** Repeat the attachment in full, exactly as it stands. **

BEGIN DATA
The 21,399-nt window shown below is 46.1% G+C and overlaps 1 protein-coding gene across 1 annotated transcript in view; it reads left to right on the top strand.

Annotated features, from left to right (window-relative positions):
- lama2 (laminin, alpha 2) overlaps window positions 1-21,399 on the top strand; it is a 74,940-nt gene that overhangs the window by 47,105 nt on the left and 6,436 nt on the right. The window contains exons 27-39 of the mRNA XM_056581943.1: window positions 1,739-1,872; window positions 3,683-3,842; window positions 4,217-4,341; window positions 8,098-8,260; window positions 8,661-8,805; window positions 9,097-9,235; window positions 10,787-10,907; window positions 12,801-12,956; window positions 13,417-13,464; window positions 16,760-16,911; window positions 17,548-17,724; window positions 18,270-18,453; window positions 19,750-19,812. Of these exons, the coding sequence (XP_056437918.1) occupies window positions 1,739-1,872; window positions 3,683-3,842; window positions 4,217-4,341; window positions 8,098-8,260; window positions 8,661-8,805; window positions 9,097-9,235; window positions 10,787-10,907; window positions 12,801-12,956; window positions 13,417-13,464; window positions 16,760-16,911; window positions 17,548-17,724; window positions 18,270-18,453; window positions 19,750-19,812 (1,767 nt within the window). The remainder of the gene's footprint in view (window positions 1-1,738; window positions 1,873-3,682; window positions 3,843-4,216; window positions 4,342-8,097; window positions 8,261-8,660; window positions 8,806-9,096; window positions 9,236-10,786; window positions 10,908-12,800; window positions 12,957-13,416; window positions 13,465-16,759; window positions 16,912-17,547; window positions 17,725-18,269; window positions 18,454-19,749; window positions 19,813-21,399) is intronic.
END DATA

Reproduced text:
The 21,399-nt window shown below is 46.1% G+C and overlaps 1 protein-coding gene across 1 annotated transcript in view; it reads left to right on the top strand.

Annotated features, from left to right (window-relative positions):
- lama2 (laminin, alpha 2) overlaps window positions 1-21,399 on the top strand; it is a 74,940-nt gene that overhangs the window by 47,105 nt on the left and 6,436 nt on the right. The window contains exons 27-39 of the mRNA XM_056581943.1: window positions 1,739-1,872; window positions 3,683-3,842; window positions 4,217-4,341; window positions 8,098-8,260; window positions 8,661-8,805; window positions 9,097-9,235; window positions 10,787-10,907; window positions 12,801-12,956; window positions 13,417-13,464; window positions 16,760-16,911; window positions 17,548-17,724; window positions 18,270-18,453; window positions 19,750-19,812. Of these exons, the coding sequence (XP_056437918.1) occupies window positions 1,739-1,872; window positions 3,683-3,842; window positions 4,217-4,341; window positions 8,098-8,260; window positions 8,661-8,805; window positions 9,097-9,235; window positions 10,787-10,907; window positions 12,801-12,956; window positions 13,417-13,464; window positions 16,760-16,911; window positions 17,548-17,724; window positions 18,270-18,453; window positions 19,750-19,812 (1,767 nt within the window). The remainder of the gene's footprint in view (window positions 1-1,738; window positions 1,873-3,682; window positions 3,843-4,216; window positions 4,342-8,097; window positions 8,261-8,660; window positions 8,806-9,096; window positions 9,236-10,786; window positions 10,908-12,800; window positions 12,957-13,416; window positions 13,465-16,759; window positions 16,912-17,547; window positions 17,725-18,269; window positions 18,454-19,749; window positions 19,813-21,399) is intronic.